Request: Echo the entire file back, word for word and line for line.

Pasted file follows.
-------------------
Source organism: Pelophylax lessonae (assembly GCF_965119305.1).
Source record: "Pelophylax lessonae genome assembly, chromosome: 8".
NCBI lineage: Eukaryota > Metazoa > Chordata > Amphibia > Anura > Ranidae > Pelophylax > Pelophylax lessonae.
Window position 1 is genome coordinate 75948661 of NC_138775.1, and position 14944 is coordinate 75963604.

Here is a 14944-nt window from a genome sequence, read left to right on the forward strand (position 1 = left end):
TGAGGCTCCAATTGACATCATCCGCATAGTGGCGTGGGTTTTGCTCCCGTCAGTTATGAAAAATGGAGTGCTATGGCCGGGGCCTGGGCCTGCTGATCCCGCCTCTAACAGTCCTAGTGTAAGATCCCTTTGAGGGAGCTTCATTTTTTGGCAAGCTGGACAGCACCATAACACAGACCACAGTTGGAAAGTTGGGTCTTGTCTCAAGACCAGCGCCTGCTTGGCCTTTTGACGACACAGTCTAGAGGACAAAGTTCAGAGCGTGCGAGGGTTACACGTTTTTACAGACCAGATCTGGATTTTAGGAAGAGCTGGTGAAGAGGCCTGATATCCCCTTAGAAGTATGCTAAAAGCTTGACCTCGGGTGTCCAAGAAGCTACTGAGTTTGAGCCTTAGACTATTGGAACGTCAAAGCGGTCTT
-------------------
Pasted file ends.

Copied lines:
Source organism: Pelophylax lessonae (assembly GCF_965119305.1).
Source record: "Pelophylax lessonae genome assembly, chromosome: 8".
NCBI lineage: Eukaryota > Metazoa > Chordata > Amphibia > Anura > Ranidae > Pelophylax > Pelophylax lessonae.
Window position 1 is genome coordinate 75948661 of NC_138775.1, and position 14944 is coordinate 75963604.

Here is a 14944-nt window from a genome sequence, read left to right on the forward strand (position 1 = left end):
TGAGGCTCCAATTGACATCATCCGCATAGTGGCGTGGGTTTTGCTCCCGTCAGTTATGAAAAATGGAGTGCTATGGCCGGGGCCTGGGCCTGCTGATCCCGCCTCTAACAGTCCTAGTGTAAGATCCCTTTGAGGGAGCTTCATTTTTTGGCAAGCTGGACAGCACCATAACACAGACCACAGTTGGAAAGTTGGGTCTTGTCTCAAGACCAGCGCCTGCTTGGCCTTTTGACGACACAGTCTAGAGGACAAAGTTCAGAGCGTGCGAGGGTTACACGTTTTTACAGACCAGATCTGGATTTTAGGAAGAGCTGGTGAAGAGGCCTGATATCCCCTTAGAAGTATGCTAAAAGCTTGACCTCGGGTGTCCAAGAAGCTACTGAGTTTGAGCCTTAGACTATTGGAACGTCAAAGCGGTCTT